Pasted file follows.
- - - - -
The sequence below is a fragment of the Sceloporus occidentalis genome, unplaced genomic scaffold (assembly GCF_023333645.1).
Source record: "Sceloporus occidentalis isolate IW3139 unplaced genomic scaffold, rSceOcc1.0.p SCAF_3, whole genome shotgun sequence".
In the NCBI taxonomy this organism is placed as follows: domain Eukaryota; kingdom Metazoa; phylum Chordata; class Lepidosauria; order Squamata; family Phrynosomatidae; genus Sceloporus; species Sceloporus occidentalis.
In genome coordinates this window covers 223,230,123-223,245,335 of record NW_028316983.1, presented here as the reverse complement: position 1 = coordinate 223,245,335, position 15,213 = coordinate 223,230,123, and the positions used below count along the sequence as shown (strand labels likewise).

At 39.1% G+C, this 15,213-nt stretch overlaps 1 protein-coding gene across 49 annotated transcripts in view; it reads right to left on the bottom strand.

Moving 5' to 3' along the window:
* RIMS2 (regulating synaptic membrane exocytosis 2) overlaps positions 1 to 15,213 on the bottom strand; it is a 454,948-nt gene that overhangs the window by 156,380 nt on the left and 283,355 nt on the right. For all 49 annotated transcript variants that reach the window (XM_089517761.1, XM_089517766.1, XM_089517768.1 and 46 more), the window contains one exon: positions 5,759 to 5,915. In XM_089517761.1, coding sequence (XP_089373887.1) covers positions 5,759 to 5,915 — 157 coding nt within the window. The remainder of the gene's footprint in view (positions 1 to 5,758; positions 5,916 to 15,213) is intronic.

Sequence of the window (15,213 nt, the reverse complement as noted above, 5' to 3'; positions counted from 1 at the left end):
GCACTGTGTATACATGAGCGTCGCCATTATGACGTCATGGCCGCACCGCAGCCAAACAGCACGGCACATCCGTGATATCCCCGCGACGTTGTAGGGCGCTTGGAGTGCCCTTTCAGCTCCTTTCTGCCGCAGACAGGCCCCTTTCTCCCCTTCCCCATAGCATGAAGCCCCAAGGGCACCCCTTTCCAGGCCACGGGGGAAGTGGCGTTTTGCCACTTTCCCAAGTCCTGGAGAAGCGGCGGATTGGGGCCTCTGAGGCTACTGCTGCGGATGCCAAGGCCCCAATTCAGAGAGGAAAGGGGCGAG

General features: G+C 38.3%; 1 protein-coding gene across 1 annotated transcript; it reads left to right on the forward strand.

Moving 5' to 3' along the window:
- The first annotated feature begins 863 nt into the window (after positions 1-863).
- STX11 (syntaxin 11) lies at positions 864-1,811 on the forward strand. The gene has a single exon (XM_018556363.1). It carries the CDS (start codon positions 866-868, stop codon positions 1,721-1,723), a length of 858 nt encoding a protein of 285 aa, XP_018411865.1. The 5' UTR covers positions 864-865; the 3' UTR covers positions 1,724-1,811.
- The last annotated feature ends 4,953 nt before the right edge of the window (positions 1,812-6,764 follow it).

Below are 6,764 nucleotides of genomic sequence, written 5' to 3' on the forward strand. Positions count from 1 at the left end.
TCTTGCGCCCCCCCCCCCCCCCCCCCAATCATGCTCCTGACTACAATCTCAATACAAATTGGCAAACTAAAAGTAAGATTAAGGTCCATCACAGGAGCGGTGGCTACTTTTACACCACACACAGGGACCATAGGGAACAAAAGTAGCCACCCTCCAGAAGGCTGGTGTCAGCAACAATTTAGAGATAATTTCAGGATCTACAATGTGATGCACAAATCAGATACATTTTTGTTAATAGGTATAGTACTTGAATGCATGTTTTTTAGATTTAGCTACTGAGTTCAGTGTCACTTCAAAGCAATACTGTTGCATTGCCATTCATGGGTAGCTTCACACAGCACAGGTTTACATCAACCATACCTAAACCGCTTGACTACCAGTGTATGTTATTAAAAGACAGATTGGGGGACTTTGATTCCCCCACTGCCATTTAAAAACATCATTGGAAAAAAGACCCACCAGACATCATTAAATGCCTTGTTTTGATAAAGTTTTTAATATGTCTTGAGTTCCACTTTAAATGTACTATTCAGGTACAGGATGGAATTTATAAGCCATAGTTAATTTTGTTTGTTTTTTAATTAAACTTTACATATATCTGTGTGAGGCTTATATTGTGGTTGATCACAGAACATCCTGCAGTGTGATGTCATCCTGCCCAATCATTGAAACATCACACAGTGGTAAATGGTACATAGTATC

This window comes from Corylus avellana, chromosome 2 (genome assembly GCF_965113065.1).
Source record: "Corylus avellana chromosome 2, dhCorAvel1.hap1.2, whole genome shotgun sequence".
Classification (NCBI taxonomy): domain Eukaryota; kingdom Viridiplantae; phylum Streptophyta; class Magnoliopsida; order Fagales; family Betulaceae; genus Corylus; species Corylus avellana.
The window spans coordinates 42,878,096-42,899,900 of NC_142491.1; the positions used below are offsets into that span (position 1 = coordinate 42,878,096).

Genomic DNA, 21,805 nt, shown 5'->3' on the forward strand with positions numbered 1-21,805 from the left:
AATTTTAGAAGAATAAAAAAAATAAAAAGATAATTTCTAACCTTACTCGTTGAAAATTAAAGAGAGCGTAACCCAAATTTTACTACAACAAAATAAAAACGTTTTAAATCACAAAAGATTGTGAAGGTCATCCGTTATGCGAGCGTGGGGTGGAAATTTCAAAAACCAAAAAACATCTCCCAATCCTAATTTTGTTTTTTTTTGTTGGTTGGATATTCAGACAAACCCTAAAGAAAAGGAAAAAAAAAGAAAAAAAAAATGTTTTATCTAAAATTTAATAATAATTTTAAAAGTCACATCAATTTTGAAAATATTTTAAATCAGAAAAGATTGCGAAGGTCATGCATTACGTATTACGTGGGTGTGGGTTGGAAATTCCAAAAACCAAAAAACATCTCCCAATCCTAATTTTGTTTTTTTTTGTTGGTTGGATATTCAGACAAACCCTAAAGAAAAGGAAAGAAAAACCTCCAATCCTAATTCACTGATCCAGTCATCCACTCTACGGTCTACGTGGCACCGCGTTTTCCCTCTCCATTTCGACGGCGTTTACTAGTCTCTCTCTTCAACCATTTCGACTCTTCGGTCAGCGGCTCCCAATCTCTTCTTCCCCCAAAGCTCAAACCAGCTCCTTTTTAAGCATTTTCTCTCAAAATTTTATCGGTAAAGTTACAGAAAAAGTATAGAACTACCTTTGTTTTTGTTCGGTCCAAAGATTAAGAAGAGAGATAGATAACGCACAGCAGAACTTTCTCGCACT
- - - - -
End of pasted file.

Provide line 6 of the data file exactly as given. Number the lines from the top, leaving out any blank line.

Moving 5' to 3' along the window: